Monday 14 March 2011

Sharing files between users on Linux

Some time ago, I got rid of my home 'server' (a Buffalo LinkStation hacked to run linux) when the hard drive died.  This managed file shares, email, and backing up critical data to offsite storage ( - a no frills remote filesystem that I highly recommend for techies)

The email moved into the cloud (first a VPS, now Google Apps for Domains) but I didn't want to use all my bandwidth and limited offsite storage for unimportant things like music.  No problem I thought, I'll just set up a folder on each machine that everyone has access to and regularly sync between them.

Now all my machines run linux (Ubuntu) and I thought this would be easy but it turns out there is no widely accepted way of sharing files between users on linux.  Checking out the Ubuntu forums showed quite a few requests for some means of doing this but no real solution.  If you simply set permissions on a given folder (like you would in Windows, say), it won't work the way you expect as any new files created will have their permissions set based on the user that created the file rather than inheriting permissions from their parent folder.

File ACLs (and permissions generally) are the only things I've found that I prefer in Windows over Linux...

However, after some research I discovered the 'Sticky Bit' (or more specifically, SetGID).  This does quite a few things, depending on what context it is used in, but for our purposes we can use it to ensure that new files do inherit permissions from their parent

First step to set this up is to create a group to use for controlling access to this shared folder, in this example I have called the group shared-access, but obviously, call it whatever you want.

sudo addgroup shared-access

Add your user accounts to this group

sudo usermod -aG shared-access <username>

Set permissions on the shared folders (I am using a folder call shared that I have created under /mnt)

sudo chgrp -R shared-access /mnt/shared/
sudo chmod -R g+sw /mnt/shared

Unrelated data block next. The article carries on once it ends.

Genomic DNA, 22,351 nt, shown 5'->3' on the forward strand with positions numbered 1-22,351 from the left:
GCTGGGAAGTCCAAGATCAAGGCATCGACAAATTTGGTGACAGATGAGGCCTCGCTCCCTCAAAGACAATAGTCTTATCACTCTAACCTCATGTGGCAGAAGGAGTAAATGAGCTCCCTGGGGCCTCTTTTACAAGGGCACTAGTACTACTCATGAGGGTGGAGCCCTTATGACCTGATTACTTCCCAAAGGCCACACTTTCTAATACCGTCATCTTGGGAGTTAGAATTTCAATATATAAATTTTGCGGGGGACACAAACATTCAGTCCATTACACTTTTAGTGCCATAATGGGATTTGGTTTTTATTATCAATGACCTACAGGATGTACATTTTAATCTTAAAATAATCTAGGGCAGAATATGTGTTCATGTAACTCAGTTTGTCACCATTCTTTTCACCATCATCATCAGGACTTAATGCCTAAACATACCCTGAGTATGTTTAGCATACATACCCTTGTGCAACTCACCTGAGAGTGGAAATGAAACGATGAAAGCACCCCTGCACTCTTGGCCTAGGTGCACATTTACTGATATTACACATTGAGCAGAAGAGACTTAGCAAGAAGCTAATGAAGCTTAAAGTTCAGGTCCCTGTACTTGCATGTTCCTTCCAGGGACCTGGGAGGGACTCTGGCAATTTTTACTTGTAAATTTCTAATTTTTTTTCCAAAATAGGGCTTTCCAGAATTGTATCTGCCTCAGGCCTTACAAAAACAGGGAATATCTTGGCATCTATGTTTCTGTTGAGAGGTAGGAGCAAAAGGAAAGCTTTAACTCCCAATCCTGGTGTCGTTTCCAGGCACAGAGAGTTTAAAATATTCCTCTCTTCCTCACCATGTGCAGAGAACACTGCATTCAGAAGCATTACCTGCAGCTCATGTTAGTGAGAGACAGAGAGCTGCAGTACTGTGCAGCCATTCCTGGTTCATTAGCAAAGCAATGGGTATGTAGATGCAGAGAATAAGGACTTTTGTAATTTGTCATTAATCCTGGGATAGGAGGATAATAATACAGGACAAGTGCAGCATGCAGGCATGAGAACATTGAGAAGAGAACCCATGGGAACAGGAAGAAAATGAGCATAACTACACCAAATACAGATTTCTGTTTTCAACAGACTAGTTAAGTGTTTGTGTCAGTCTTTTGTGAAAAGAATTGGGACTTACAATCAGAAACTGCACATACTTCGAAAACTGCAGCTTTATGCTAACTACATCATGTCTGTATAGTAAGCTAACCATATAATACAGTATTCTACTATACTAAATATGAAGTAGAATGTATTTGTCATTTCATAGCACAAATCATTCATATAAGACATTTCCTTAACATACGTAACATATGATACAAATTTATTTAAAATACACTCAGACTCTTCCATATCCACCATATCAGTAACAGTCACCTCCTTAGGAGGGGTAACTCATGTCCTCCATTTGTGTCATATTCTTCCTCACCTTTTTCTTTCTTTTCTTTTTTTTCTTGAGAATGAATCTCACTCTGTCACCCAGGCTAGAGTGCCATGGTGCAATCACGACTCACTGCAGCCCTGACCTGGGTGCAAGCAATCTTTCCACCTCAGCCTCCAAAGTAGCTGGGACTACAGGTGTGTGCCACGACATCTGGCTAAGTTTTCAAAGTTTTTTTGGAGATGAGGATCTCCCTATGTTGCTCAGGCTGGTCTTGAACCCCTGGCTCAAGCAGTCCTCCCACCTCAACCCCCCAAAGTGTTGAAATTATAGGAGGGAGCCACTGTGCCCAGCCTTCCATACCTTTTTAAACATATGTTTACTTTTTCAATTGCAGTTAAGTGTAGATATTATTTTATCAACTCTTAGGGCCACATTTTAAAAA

This gives the group write access and forces all files to inherit the group's permissions

Friday 4 March 2011

How To Automatically Connect To Network Shares On Login To A Mac

EDIT: Please see my new article for a better way to do this:

Been getting a bit hands on with Macs lately...

One of my clients employs quite a few freelancers on short term bases and they, understandably, need access to network shares.  Now on windows it's easy to configure this in a login script but there does not seem to be anyway to do this for Mac clients (on a Windows Active Directory domain at least, Open Directory can do it I understand).

At first research seemed to indicate that using a login hook to run a shell script to mount the share was the way to go, but when I tried it I found that the drive gets mapped as root rather than the logged in user - not what we want at all.

The solution I finally hit upon was to use a launchd agent.

Launchd is a system for running various things when certain events occur and is the Mac replacement for the common Unix startup scripts, rc.d, init.d, etc.  On cursory inspection it seems quite flexible in what it can do, but the bit that I'm interested in allows a script to be run whenever any user logs in - this lets me mount the network share at login even for a user that has never logged into the machine, and with the correct credentials to boot.